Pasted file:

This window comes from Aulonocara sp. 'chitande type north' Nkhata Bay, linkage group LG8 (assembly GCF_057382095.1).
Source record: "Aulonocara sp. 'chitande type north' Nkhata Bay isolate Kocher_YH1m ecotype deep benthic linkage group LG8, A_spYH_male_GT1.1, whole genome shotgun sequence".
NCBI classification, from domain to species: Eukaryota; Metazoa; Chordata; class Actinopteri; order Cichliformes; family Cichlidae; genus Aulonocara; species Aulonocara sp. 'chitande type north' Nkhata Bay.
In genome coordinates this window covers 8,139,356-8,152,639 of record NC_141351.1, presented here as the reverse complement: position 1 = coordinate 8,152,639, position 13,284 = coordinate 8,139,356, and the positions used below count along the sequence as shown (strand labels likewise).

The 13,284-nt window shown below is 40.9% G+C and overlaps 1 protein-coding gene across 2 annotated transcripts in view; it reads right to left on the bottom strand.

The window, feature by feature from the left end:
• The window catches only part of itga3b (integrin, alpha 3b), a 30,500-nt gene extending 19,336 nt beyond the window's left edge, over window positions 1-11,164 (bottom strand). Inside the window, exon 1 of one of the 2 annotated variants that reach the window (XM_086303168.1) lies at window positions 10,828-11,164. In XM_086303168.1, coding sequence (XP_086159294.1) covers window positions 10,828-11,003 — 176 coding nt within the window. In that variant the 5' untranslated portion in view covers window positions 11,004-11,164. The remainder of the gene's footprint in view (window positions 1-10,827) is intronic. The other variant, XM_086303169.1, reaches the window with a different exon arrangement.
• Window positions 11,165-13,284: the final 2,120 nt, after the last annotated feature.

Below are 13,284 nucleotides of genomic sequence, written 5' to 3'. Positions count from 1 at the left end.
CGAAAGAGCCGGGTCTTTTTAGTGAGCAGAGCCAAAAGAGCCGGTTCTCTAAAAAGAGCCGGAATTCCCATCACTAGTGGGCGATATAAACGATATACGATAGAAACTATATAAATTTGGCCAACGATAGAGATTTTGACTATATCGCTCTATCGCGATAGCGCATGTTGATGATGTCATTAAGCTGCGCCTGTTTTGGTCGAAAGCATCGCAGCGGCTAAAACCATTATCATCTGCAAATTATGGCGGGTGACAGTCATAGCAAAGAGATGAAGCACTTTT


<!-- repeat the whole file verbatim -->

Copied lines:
This window comes from Aulonocara sp. 'chitande type north' Nkhata Bay, linkage group LG8 (assembly GCF_057382095.1).
Source record: "Aulonocara sp. 'chitande type north' Nkhata Bay isolate Kocher_YH1m ecotype deep benthic linkage group LG8, A_spYH_male_GT1.1, whole genome shotgun sequence".
NCBI classification, from domain to species: Eukaryota; Metazoa; Chordata; class Actinopteri; order Cichliformes; family Cichlidae; genus Aulonocara; species Aulonocara sp. 'chitande type north' Nkhata Bay.
In genome coordinates this window covers 8,139,356-8,152,639 of record NC_141351.1, presented here as the reverse complement: position 1 = coordinate 8,152,639, position 13,284 = coordinate 8,139,356, and the positions used below count along the sequence as shown (strand labels likewise).

The 13,284-nt window shown below is 40.9% G+C and overlaps 1 protein-coding gene across 2 annotated transcripts in view; it reads right to left on the bottom strand.

The window, feature by feature from the left end:
• The window catches only part of itga3b (integrin, alpha 3b), a 30,500-nt gene extending 19,336 nt beyond the window's left edge, over window positions 1-11,164 (bottom strand). Inside the window, exon 1 of one of the 2 annotated variants that reach the window (XM_086303168.1) lies at window positions 10,828-11,164. In XM_086303168.1, coding sequence (XP_086159294.1) covers window positions 10,828-11,003 — 176 coding nt within the window. In that variant the 5' untranslated portion in view covers window positions 11,004-11,164. The remainder of the gene's footprint in view (window positions 1-10,827) is intronic. The other variant, XM_086303169.1, reaches the window with a different exon arrangement.
• Window positions 11,165-13,284: the final 2,120 nt, after the last annotated feature.

Below are 13,284 nucleotides of genomic sequence, written 5' to 3'. Positions count from 1 at the left end.
CGAAAGAGCCGGGTCTTTTTAGTGAGCAGAGCCAAAAGAGCCGGTTCTCTAAAAAGAGCCGGAATTCCCATCACTAGTGGGCGATATAAACGATATACGATAGAAACTATATAAATTTGGCCAACGATAGAGATTTTGACTATATCGCTCTATCGCGATAGCGCATGTTGATGATGTCATTAAGCTGCGCCTGTTTTGGTCGAAAGCATCGCAGCGGCTAAAACCATTATCATCTGCAAATTATGGCGGGTGACAGTCATAGCAAAGAGATGAAGCACTTTT